Cyber attacks, fintechs and how BNP Paribas plans to work with its clients going forward were on the agenda on the second day of the annual BNP Paribas Cash Management University.
Predictive data analytics is the future of banking success, argued Jean-Laurent Bonnafé, CEO of BNP Paribas, in his session on how the bank is reinventing its approach to innovate with and for corporates.
As a bank, “you should know two or three years in advance that a specific person is likely to be asking for a mortgage,” said Bonnafé, as an example.
“If you are trying to offer them a mortgage the day they are asking for one, you are too late. There are so many other businesses that can deliver the same thing,” he said.
Bonnafé argued that future success for companies will depend on the ability to be versatile and efficient, especially with regards to supply chains and logistics.
“We can help you do a better job with your data. Please tell us what kind of data you are looking for, it is not always that obvious,” he told an audience largely made up of treasury clients. “How can we focus on what is really relevant to your business?” he added.
“The bulk of it is the qualitative approach, the digital transformation, utilising data and having the ability to develop and preserve our franchises the right way. This is the plan,” said Bonnafé.
He also added that the bank’s focus is “to maintain a certain level of profitability”.
“Cash management is one of our favourite sports. We have many sports, but we like this one very much”
“Our equity is growing because we give back only 50% of the net result to shareholders.
“Be sure we are ready to invest. We invest as much as we can. We are doing it the qualitative way,” Bonnafé continued.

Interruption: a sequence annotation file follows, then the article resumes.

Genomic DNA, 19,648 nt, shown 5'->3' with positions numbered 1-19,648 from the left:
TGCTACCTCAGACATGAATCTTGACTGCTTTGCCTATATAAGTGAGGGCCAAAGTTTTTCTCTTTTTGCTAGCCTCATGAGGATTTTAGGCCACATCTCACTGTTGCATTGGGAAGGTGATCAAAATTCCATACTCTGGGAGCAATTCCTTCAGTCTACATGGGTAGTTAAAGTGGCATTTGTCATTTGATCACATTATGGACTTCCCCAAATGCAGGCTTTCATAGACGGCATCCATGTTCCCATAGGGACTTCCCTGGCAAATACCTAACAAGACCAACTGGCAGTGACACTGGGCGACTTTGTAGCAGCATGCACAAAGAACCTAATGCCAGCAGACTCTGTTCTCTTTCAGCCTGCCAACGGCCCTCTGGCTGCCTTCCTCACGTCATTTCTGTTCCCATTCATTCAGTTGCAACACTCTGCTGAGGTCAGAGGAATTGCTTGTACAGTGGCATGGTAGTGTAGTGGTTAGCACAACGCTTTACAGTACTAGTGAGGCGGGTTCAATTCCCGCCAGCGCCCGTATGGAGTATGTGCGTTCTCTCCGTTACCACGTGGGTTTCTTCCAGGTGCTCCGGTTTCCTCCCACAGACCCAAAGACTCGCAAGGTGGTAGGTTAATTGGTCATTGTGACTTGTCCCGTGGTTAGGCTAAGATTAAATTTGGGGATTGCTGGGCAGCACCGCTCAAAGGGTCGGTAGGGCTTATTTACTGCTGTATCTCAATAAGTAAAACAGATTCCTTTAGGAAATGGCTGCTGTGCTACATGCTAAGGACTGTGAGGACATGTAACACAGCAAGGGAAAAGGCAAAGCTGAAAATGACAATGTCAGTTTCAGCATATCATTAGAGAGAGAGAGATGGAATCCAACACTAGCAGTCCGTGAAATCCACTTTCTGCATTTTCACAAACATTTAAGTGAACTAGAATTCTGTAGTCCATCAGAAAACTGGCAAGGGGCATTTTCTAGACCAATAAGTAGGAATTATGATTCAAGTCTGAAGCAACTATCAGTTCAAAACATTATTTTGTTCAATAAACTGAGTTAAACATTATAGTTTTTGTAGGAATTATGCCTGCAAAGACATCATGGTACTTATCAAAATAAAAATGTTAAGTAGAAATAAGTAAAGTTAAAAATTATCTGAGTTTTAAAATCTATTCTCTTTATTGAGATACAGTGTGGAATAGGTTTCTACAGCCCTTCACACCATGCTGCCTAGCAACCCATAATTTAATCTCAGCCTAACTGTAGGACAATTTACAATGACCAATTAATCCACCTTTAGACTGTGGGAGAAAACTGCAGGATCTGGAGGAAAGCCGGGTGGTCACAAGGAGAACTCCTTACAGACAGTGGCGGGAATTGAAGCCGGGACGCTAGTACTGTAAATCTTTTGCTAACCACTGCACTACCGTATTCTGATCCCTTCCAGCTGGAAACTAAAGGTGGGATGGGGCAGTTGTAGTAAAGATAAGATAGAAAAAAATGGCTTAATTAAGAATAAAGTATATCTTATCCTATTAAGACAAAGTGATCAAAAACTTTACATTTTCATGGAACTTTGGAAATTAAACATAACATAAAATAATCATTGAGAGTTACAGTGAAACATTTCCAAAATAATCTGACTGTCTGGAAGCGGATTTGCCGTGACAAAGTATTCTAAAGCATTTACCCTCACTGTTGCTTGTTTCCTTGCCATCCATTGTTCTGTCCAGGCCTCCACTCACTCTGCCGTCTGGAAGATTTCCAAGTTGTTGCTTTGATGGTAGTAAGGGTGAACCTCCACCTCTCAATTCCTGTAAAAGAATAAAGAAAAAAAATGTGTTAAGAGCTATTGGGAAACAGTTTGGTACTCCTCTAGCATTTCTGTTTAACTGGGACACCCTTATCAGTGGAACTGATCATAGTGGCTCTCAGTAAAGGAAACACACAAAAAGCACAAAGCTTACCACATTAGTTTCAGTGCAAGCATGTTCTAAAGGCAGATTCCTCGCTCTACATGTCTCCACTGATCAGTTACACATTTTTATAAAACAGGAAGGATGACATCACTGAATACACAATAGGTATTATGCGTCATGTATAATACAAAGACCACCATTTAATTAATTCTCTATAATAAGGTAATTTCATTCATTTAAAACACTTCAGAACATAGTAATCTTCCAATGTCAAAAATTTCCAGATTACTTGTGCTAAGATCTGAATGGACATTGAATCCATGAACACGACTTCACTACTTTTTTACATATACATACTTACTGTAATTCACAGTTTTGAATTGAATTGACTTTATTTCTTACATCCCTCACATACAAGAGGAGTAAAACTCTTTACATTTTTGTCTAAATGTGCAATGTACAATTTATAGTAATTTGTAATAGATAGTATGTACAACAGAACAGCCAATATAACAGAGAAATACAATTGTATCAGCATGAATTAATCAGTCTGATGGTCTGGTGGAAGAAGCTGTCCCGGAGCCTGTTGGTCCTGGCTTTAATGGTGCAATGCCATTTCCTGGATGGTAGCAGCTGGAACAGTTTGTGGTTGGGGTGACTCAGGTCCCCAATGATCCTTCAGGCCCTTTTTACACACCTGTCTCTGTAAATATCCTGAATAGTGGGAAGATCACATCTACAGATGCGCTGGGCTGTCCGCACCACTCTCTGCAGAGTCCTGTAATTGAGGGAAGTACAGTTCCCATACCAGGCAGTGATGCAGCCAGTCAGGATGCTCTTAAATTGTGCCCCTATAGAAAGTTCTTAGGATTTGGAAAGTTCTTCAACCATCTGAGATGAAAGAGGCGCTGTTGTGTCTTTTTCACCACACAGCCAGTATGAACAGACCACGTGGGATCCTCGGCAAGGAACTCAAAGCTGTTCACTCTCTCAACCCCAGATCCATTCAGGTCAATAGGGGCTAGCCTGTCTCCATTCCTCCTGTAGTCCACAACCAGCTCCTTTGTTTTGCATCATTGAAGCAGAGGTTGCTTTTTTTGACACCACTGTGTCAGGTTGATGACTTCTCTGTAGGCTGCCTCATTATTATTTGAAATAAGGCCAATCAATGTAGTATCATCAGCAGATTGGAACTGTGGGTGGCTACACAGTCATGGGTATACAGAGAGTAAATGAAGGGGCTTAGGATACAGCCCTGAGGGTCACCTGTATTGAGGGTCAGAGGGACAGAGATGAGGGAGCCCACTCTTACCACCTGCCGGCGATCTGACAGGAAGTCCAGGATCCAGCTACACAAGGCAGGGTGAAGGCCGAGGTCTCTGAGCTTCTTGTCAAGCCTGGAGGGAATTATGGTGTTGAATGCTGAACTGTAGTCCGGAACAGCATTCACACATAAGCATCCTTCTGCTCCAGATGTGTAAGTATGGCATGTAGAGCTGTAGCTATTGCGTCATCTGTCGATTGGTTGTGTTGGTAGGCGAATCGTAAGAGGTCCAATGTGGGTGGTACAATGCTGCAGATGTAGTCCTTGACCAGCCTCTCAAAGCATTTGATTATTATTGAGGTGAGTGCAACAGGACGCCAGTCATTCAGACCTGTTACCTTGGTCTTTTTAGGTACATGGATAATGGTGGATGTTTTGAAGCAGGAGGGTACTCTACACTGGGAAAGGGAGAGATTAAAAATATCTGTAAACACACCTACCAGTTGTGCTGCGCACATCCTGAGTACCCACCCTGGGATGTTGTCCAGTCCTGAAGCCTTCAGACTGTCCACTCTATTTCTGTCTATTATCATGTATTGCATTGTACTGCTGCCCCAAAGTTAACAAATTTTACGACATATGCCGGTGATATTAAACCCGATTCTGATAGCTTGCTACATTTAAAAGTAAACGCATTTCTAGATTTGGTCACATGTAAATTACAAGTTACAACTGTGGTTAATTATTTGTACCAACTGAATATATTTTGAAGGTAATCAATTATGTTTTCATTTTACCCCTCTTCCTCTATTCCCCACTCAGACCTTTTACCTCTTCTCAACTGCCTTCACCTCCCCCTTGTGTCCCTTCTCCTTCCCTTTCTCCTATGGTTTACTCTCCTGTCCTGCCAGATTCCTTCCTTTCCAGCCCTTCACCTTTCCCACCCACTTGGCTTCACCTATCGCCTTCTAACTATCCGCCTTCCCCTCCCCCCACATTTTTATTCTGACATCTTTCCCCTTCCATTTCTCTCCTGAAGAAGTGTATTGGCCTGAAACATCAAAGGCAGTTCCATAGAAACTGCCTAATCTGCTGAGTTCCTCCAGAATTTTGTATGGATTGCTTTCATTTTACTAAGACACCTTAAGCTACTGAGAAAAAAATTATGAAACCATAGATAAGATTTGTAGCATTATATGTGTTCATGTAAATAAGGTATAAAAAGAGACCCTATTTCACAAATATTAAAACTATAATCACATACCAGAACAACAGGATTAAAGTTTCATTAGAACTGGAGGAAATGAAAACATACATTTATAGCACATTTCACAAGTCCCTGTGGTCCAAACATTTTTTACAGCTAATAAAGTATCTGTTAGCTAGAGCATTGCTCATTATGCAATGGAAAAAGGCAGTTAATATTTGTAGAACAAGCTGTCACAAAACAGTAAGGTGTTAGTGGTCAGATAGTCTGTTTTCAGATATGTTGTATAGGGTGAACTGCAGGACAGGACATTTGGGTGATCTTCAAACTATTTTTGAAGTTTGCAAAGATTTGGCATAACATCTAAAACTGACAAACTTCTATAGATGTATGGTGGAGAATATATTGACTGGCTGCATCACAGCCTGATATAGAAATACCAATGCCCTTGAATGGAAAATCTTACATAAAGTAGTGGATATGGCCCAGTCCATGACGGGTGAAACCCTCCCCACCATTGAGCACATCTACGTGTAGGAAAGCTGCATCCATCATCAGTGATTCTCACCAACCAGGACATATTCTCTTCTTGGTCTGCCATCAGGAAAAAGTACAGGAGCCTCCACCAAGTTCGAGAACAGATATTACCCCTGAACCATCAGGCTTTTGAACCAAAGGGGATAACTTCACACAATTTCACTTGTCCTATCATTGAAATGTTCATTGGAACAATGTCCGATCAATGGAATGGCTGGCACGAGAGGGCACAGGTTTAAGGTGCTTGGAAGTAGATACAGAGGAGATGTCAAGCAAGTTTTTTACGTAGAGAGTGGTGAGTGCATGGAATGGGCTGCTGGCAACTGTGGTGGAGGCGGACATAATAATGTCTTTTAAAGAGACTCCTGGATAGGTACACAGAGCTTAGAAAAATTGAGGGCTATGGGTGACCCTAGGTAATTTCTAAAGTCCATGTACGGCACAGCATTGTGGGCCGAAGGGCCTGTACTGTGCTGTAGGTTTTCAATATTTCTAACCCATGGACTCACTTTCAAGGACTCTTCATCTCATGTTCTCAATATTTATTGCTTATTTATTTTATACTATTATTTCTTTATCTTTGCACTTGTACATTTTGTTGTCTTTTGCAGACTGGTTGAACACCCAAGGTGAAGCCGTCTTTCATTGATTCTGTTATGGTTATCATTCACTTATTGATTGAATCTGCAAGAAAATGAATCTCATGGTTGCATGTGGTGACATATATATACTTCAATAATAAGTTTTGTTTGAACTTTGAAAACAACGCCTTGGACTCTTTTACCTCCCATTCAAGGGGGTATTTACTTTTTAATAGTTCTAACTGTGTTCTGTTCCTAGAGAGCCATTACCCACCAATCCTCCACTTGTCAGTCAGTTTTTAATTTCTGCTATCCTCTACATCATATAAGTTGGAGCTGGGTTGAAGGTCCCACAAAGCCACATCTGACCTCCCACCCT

“Feel free to tell us that a certain project is not relevant. It will save time for you and for us. Tell us we should look at this or that,” he told the audience.
“Cash management is one of our favourite sports. We have many sports, but we like this one very much. We like to be number one but it is a highly competitive environment,” added Bonnafé.
The professionalisation of hacking
Jamie Woodruff, an ethical hacker who has worked with the likes of Kim Kardashian, the United Nations and J.K. Rowling, was interviewed before he sat on a panel debate on cyber attacks.
“It is my job to do anything physically possible to break into a company’s computer systems without causing emotional and physical distress. I’ve been known to break into a bank dressed up as a pizza boy,” said Woodruff, by way of introduction.
He argued that for any business, staff are the weakest link in your cybersecurity.
“They are in the last line of defence and the weakest part of your infrastructure. Your employees are the weakest part,” said Woodruff.
“It is their job to hack rival companies because data is far more valuable than currency”
Far from being a teenager in a bedroom, hacking has evolved into a huge industry and has even been professionalised, according to Woodruff.
Hacking has “evolved to organised cybercrime. There are office blocks around the world with hackers who get given KPIs, they have salaries and pay their taxes legitimately,” said Woodruff.
“It is their job to hack rival companies because data is far more valuable than currency. When you get hold of that data now, they will sit there for months and years because that data just gets more and more valuable. It is a huge organised business,” argued Woodruff.
Read our blog from day one of the BNP Paribas Cash Management University here.
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